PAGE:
Communities in Ibeno Local Council of Akwa Ibom have demanded for N98 Billion from the Federal Government being penalties for gas flared by oil companies operating in the area.
This is even as stakeholders in the state have expressed reservations in some provisions of the Petroleum Industry Bill, PIB, passed eight years ago but yet to be accented to by President Muhammadu Buhari but which is currently passing through amendment by stakeholders in the Niger Delta.
Paramount Ruler of Ibeno Chief Effiong Achianga told a town hall meeting with the visiting National Assembly Joint Committee on PIB in Uyo yesterday that oil communities are yet to benefit from the 13% oil derivation to states as governors in the region have arrogated the fund to themselves.
“But the 13% derivation fund is meant for oil bearing communities and not the state but unfortunately these oil communities have most times been marginalized even on money that is meant to be spent on them.” Achianga said.
The Royal Father also expressed reservations over the failure of several states in the Niger Delta including Akwa Ibom to establish the oil minerals producing development commission for oil bearing and impacted communities and called for Federal Government intervention.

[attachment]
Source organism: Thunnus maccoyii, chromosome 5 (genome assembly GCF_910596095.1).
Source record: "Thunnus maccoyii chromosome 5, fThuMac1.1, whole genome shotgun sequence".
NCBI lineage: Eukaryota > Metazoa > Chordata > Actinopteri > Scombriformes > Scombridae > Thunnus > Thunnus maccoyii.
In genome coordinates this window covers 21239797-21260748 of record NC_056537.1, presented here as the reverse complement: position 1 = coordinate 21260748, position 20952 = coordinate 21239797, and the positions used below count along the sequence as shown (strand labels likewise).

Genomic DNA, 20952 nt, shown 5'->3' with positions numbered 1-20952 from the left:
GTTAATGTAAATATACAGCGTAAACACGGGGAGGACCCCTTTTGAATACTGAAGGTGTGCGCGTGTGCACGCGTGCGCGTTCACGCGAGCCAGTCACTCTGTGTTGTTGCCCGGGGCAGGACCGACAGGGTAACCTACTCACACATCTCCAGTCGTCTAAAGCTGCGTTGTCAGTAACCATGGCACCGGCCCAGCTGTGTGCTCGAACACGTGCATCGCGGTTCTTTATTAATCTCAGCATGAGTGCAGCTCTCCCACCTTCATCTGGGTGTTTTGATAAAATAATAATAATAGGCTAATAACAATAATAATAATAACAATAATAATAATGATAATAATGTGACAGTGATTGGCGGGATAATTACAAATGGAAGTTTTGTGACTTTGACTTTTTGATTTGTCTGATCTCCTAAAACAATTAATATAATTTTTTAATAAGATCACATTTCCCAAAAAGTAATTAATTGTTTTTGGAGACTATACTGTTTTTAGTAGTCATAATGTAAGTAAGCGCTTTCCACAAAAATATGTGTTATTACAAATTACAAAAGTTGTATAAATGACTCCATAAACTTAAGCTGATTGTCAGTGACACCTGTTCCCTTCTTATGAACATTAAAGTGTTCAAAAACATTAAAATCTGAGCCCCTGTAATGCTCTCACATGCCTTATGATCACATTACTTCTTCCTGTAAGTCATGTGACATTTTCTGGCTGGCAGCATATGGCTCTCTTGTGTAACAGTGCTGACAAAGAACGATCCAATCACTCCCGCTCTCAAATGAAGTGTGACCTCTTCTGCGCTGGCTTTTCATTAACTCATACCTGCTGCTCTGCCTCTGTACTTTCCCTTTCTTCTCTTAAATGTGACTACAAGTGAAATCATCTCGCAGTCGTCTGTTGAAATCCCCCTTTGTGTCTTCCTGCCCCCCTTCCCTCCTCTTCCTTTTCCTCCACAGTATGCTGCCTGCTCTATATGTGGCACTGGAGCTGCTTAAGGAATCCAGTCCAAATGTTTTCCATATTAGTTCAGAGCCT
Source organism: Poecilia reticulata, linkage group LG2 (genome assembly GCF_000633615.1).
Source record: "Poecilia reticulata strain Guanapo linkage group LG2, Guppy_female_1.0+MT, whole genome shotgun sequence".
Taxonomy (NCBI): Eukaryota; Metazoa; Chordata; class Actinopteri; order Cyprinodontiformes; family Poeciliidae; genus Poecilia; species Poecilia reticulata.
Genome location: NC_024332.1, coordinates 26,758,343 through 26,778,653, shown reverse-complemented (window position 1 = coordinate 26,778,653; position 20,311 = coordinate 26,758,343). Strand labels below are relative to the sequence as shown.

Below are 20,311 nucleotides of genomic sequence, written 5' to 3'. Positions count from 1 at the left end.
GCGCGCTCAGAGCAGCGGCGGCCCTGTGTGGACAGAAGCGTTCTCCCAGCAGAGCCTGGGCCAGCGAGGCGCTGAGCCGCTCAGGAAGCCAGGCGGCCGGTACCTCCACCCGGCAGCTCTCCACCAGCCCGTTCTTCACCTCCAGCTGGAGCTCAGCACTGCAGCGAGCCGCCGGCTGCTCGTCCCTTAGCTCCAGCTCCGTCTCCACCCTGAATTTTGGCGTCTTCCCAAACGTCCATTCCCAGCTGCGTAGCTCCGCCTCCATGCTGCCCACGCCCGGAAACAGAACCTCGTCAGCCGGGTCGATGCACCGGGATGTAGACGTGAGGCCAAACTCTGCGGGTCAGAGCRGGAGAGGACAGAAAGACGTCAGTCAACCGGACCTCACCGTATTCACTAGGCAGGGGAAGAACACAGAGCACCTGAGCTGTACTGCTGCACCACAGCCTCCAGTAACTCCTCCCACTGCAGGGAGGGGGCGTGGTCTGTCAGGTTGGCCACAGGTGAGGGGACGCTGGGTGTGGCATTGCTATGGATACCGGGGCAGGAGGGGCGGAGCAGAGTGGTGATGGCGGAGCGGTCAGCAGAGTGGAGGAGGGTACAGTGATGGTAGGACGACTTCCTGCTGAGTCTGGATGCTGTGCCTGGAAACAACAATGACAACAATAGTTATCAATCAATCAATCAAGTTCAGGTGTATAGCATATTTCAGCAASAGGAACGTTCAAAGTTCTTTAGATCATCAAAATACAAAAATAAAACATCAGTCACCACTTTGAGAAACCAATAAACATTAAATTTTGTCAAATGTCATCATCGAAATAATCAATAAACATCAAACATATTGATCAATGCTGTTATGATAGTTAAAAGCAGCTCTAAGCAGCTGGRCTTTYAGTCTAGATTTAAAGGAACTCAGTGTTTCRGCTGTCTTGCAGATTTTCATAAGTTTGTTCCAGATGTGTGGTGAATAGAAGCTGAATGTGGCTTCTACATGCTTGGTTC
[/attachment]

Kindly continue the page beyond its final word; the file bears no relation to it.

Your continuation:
Other areas for amendment in the bill as recommended by stakeholders including host communities of Ibeno and Eastern Obollo, the state Assembly and the state government also include the technical return of offshore/onshore oil dichotomy, increase in the stake of host communities in NNPC subsidiaries and in the appointment of members into the Host Community Trust Fund Board of Trustees and Management Committees.
Other concerns raised by stakeholders include payment by host communities for damages to oil facilities during crisis, relocation of oil companies head offfices to their base of operations and non recognition of Oron communities as oil bearing communities.
Chairman of the joint committee, Senator Sabo Naduku in an opening remark regretted that the Bill is yet to be implemented several years after it was passed but expressed the commitment of the the National Assembly towards it’s realization.
Naduku also reminded stakeholders on the dwindling reliance on petroleum as a source of energy even as Nigeria has continued to lose her monopoly for production of oil in the West African region.
State commissioner for power and petroleum development Dr John Etim in a welcome address regretted that the bill has not been able to be signed into law due to political considerations while instead of being useful has left the industry in a sorry state.
“But the state is keen on making contributions to the success and passage of the bill. During the public hearing at the National Assembly recently the state presented a memorandum that concentrated on three basic areas of Environmental Management, Host Community Development and Ownership of the various Incorporated Institutions that the Bill proposes to establish.
“It is also sad to observe that State Governments are excluded from the process of appointing members into the various committees and institutions the Bill intends to establish.” Etim explained.